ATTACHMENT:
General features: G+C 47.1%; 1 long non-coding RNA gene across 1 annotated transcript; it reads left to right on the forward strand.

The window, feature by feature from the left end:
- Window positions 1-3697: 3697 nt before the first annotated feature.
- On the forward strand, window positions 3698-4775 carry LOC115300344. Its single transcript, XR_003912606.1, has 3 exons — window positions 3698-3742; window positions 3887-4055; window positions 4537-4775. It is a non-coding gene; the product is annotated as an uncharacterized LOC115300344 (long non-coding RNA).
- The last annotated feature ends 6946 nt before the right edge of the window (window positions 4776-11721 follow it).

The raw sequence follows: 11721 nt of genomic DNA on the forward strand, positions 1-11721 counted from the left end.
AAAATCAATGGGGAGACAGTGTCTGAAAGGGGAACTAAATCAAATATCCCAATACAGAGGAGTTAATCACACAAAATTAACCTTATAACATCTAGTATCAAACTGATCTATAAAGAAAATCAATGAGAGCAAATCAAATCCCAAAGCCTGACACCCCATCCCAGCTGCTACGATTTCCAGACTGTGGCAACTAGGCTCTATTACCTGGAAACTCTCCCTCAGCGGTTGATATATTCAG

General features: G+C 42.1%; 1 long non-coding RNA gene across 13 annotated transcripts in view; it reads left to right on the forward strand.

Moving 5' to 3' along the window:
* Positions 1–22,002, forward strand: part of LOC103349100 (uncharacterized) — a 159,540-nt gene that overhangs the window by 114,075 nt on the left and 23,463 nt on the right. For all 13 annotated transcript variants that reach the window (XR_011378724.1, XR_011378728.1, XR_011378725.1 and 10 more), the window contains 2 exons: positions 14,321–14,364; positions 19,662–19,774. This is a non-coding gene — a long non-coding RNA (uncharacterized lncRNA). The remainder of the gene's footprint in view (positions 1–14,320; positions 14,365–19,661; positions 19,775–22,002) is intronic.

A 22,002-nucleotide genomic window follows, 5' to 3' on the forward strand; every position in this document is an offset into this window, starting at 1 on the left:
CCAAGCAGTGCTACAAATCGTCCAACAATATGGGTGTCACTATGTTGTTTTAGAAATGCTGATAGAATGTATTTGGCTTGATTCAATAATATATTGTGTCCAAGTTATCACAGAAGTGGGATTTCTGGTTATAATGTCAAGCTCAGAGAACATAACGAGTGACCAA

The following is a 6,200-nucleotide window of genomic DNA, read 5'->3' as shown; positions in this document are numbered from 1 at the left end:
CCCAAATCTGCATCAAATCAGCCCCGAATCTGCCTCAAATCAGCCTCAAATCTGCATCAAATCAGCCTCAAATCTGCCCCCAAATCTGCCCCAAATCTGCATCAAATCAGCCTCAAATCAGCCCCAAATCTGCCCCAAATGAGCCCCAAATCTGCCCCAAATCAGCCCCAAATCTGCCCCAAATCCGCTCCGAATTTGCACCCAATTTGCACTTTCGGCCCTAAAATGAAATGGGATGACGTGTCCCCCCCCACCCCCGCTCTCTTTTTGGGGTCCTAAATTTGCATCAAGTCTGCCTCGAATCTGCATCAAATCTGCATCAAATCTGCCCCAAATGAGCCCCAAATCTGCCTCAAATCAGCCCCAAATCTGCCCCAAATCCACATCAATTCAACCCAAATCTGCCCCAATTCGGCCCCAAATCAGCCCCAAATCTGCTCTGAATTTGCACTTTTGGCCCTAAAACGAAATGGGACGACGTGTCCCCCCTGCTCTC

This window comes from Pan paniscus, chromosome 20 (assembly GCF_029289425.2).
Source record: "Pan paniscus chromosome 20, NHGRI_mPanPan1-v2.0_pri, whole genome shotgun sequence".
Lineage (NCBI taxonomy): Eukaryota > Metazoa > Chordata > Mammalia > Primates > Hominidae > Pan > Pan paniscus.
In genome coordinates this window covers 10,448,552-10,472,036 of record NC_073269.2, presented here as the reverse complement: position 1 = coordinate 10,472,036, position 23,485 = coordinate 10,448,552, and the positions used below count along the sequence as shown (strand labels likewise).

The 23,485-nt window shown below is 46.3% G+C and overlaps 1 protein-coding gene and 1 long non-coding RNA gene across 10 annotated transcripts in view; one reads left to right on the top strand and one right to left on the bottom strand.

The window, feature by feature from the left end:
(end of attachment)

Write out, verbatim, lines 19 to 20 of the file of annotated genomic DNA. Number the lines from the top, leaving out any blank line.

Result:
The 23,485-nt window shown below is 46.3% G+C and overlaps 1 protein-coding gene and 1 long non-coding RNA gene across 10 annotated transcripts in view; one reads left to right on the top strand and one right to left on the bottom strand.

The window, feature by feature from the left end: